The coronavirus pandemic is the central contributor to a steady rise in consumers utilizing online grocery shopping, Springfield grocers say.
Local grocery stores are quickly adopting e-commerce amid record-breaking national numbers – $7.2 billion in online grocery sales in June and 45.6 million households using delivery and pickup services, according to a survey conducted by strategic advisory firm Brick Meets Click and digital commerce provider Mercatus Technologies Inc. The June sales number is a 9% increase over May.
MaMa Jean’s Natural Foods Market LLC and Harter House Supermarket are both new to the online grocery scene. But their timing was fortuitous, as both started just prior to the pandemic. MaMa Jean’s went online in January, while several Harter House shops debuted the service in February.
“We knew that people were going to be all about convenience,” MaMa Jean’s co-owner Susie Farbin said. “March was just so strange for any grocery store. You hardly had time to breathe.”
MaMa Jean’s invested roughly $6,000 for an e-commerce platform from Rochester, N.Y.-based Freshop. Farbin said the move paid near immediate dividends.
March store sales rose 28% over the same month last year, Farbin said. April was even bigger, with combined store sales of roughly $1.7 million. Of that total, around 9% – nearly $144,000 – was generated by online grocery sales, she said.
The pandemic prompted MaMa Jean’s to quickly expand its new online service.
In March, the online pickup or delivery option was only offered at the grocer’s 3530 E. Sunshine St. store. But the huge response – which Farbin said included as many as nine staff members fulfilling online orders simultaneously – resulted in the service being added in April at the 1110 E. Republic Road store.
Tobin Elliott, manager of Harter House’s 1500 E. Republic Road store, said it was good timing the grocery chain added online shopping before Springfield’s stay-at-home order went in effect.
“It was a great time to launch it, and we got lucky with it,” Elliott said, adding those weeks in February and March gave staff and customers time to learn the e-commerce platform.
Harter House, which also uses Freshop, has made the service available at its stores in Hollister, Kimberling City and Nixa, as well. Much like MaMa Jean’s experienced, Elliott said there was heavy demand online and in-store for groceries at Harter House in March.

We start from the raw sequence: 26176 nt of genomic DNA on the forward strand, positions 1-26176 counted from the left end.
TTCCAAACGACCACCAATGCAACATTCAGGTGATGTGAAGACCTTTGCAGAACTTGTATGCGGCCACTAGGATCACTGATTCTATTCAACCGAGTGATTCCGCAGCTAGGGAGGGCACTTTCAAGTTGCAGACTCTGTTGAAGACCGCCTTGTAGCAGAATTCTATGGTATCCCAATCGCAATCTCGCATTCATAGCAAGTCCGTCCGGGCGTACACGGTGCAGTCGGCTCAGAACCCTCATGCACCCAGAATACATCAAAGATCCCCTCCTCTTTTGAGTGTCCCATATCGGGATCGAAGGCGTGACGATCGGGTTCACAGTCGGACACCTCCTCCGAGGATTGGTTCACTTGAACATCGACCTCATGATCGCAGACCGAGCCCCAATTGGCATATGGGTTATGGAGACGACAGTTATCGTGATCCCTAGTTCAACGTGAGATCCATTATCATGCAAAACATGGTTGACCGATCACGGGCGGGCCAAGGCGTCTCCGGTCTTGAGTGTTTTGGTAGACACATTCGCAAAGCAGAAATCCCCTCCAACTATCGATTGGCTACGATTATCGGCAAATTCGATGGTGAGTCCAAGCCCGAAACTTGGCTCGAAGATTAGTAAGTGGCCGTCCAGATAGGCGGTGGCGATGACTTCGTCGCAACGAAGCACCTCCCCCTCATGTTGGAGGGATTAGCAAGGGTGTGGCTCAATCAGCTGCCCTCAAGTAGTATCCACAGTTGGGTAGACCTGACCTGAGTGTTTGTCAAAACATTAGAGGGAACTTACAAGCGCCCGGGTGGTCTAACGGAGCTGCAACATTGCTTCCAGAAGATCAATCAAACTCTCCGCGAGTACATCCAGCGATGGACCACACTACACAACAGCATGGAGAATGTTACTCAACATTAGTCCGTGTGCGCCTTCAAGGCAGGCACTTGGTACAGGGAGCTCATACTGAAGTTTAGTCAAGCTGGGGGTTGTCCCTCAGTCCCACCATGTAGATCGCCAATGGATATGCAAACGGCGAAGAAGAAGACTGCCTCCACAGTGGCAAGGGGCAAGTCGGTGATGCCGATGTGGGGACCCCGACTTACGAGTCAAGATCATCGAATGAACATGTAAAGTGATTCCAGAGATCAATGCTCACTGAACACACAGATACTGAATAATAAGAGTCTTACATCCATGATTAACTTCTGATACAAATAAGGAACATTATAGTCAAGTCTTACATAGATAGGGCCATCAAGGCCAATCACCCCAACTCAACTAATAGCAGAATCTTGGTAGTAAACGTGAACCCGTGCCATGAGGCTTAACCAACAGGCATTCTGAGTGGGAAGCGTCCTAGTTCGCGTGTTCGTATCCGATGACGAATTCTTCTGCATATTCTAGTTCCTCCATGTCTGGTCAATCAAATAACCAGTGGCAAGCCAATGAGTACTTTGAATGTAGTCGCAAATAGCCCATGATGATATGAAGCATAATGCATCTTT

“We had some people ordering $1,200 worth of groceries. That takes a while to shop for,” he said, adding the store has four employees dedicated to online orders.
Customers reserve time slots for grocery pickup or delivery, Elliott said, noting Harter House is typically processing two to four online orders per hour.
“It’s slowed down a little bit since people are getting out and about more, but we still have a lot every day,” he said, declining to disclose sales totals. “If we didn’t have that option, people would be shopping somewhere else.”
The June survey from Brick Meets Click and Mercatus reported order frequency grew to 1.9 orders per month for active U.S. households, up from May’s 1.7 monthly orders. Total online orders jumped 15.6% to 85 million in June from 73.5 million in May.
While MaMa Jean’s and Harter House are newcomers to the online grocery marketplace, West Des Moines, Iowa-based Hy-Vee Inc. is a veteran of the service. The company, which operates a store at 1720 W. Battlefield Road, has provided the option since 2015, said spokesperson Christina Gayman.
Orders through its Hy-Vee Aisles Online service have grown each year since then, Gayman said, declining to disclose company or Springfield store sales figures.
“COVID-19 has certainly ramped up people’s interest in online grocery shopping,” she said, adding the pandemic motivated many first-time online shoppers. “I do know it’s a very popular service in Springfield.”
Online grocery activity slowed at MaMa Jean’s in June, Farbin said, as it only made up about 3% of store sales. But it was still enough to help put company sales at 5.5% over June 2019, an increase of around $78,000.
“It’s still very busy, but it’s definitely more of a manageable pace right now. I expect it to spike again this fall,” she said, noting cold and flu season will return as schools are back in session. “I’m not sure it’ll hit 9%, but I’m sure at least 5% or 6% of sales will be curbside.”
Farbin said people shopping online miss out on the in-store customer service component, such as asking questions about a product. However, COVID-19 is influencing people’s comfort levels when it comes to shopping, she said.
“It’s basically whatever makes them feel the safest to shop,” Farbin said.
“We want our customers to be comfortable,” she said, noting the company has in-store safety guidelines, such as a one person per cart rule to avoid multiple family members shopping at once and plexiglass installed at checkout counters. “We understand that’s different for everyone.”
Farbin and Harter House’s Elliott said even though the grocery chains have only used online shopping for a few months, both are convinced it’s here to stay – pandemic or not. “A lot of people are happy we started doing it because the younger generation, that’s how they shop now,” Elliott said. “It’s not going away for anybody.”
On Oct. 27, Convoy of Hope dedicated its new 250,000-square-foot distribution center and broke ground on its next project: a 200,000-square-foot headquarters and training center, which will be connected to the distribution center by a skywalk.